Twins throw away victory to Brewers

Twins throw away victory to Brewers

MILWAUKEE -- It had been over a decade since the last time a Twins pitcher had thrown two complete games in a row. But for Nick Blackburn, his rare feat seemed to be the last thing on his mind following his latest start.

That's because what looked like a sure win for the Twins on Wednesday night unfolded into disaster with two outs in the eighth. A bloop single, an RBI double and two errors, including one by Blackburn, led to a 4-3 loss to the Brewers at Miller Park.

"A bit of a shocker there," Twins manager Ron Gardenhire said. "We were in control of the ballgame up until two outs. ... We ended up losing a ballgame that we didn't see was possible with the way Blackie was throwing the ball."

Blackburn came into his start against the Brewers having just thrown his first career complete game in his last outing against the Pirates. He had come within one out of pitching a shutout in that contest, settling for allowing just one run over nine innings.

And on a very hot and humid night in Milwaukee, Blackburn seemed to carry the momentum of that start into this one as he was cruising along with a gem. He had held the Brewers to just two runs over his first seven innings while throwing 84 pitches.

So leading, 3-2, heading into the bottom of the eighth inning, the Twins were able to keep Blackburn on the mound. And the pitcher, who had hit in the top half of the inning, recorded two quick outs.

That's when J.J. Hardy hit what seemed to be an innocent two-out blooper just over the top of the infield. But two pitches later, that blooper proved costly when Jason Kendall connected on a fastball and hit it off the wall in left-center field. The double scored one run, but it was the events that happened after that which left the Twins clubhouse virtually silent afterward.

Left fielder Jason Kubel got to Kendall's ball quickly, and began the relay home in an attempt to beat out Hardy, who was running from first.

"I think we had a shot at him if we make a good relay," Gardenhire said. "But we didn't make a good relay."

Kubel got the ball quickly in to shortstop Brendan Harris, but it was on Harris' throw that the relay took a bad turn. Harris' throw was off line and ended up on the first-base side of home plate. Catcher Joe Mauer could not field the ball as he tried to make a sweeping tag.

"I was really just kind of disappointed. I should have made a better throw than that," Harris said. "But I got a little excited and I pulled a little bit to the left."

Blackburn, who was backing up home plate on the play, fielded the ball and looked up to see Kendall heading toward third base. That's when Blackburn made a throw to try to get Kendall at third, but the ball sailed past third baseman Joe Crede and into left field.

And Kendall was able to jog home for the winning run, tagging home plate in front of a slumped over Blackburn.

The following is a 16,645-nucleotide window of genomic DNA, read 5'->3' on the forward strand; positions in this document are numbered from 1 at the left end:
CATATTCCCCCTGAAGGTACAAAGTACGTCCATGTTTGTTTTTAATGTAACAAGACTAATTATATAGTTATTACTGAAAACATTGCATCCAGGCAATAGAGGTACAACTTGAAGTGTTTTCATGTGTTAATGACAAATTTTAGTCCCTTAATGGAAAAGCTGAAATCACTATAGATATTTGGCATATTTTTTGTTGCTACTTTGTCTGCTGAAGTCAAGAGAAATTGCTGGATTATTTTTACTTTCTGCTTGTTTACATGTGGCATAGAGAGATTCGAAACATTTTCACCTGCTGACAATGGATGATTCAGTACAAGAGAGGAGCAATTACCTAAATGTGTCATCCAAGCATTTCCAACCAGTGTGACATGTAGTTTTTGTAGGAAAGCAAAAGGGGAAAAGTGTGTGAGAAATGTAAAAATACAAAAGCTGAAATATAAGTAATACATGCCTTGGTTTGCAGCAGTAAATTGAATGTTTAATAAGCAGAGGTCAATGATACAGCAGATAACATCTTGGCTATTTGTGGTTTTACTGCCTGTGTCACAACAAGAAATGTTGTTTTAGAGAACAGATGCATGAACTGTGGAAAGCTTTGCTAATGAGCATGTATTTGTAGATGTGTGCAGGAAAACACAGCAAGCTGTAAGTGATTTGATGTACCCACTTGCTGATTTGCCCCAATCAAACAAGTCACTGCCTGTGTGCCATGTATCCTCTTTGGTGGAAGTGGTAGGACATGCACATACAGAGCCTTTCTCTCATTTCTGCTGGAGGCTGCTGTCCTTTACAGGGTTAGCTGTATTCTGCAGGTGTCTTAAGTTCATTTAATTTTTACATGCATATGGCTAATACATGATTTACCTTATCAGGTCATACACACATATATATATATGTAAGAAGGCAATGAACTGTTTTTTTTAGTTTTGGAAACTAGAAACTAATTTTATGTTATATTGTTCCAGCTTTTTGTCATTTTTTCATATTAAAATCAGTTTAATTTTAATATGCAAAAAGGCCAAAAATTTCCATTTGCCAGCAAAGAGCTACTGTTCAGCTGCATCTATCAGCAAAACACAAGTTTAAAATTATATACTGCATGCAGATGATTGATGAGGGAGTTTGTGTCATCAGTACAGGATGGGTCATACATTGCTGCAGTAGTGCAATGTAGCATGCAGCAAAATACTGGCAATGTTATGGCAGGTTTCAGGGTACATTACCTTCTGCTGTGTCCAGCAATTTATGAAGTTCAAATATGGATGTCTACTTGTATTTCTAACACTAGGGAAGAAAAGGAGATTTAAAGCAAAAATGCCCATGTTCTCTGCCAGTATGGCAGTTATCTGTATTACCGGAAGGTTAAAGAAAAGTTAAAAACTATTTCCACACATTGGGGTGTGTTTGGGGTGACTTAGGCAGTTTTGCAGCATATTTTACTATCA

"It was just frustrating," said Blackburn, who, along with Harris, was charged with a throwing error on the play. "All kinds of stuff went through my mind out there. It was an annoying play all the way around. I make a better pitch than that [to Kendall], it never happens."

When asked about his throw to third, Blackburn said he went with his instinct in the heat of the moment.

"It looked like he was less than halfway down the line and I think if I make a decent throw right there, we have a close play," Blackburn said. "Obviously, I should have just held onto it. But it's kind of hard to do when you get in the heat of the battle. When you see something that you think you might have a play at and to let it just go is a tough thing to do."

This wasn't the first time that Blackburn (6-3) had watched a win disappear in the eighth inning. A similar thing happened on June 11 in Oakland when the pitcher took a shutout into the eighth, only to give up three runs and leave with the game tied at 3. The Twins eventually went on to lose that contest, 4-3, as well.

"I'd put it right up there with that one," Blackburn said of this latest stunner. "Neither one of those were fun. That's never a good thing for the manager to have that much confidence in you and you go out there and melt down."

Blackburn stayed in to record the final out of the eighth, getting Casey McGehee to fly out to center, to give him his second successive complete game.

The last pitcher to throw two complete games in a row for the Twins was Brad Radke, who accomplished the feat on June 9 and 15, 1998.

But trailing by one in the ninth, the Twins couldn't make a comeback off Brewers closer Trevor Hoffman. He struck out the first two batters of the inning before walking Joe Mauer. The veteran then got Justin Morneau to ground out, completing the Brewers' stunning comeback.

Considering just how well Blackburn had pitched and how quickly things went awry in the eighth, the Twins seemed in shock after this one. The loss snapped a five-game winning streak over the Brewers and marked only the third time this season that the Twins had lost when leading after seven innings.

"It's disappointing, because to be in control of a ballgame and then to lose it late like that is unbelievable," Gardenhire said. "I guess that's the only way we can describe it."

Kelly Thesier is a reporter for MLB.com. This story was not subject to the approval of Major League Baseball or its clubs.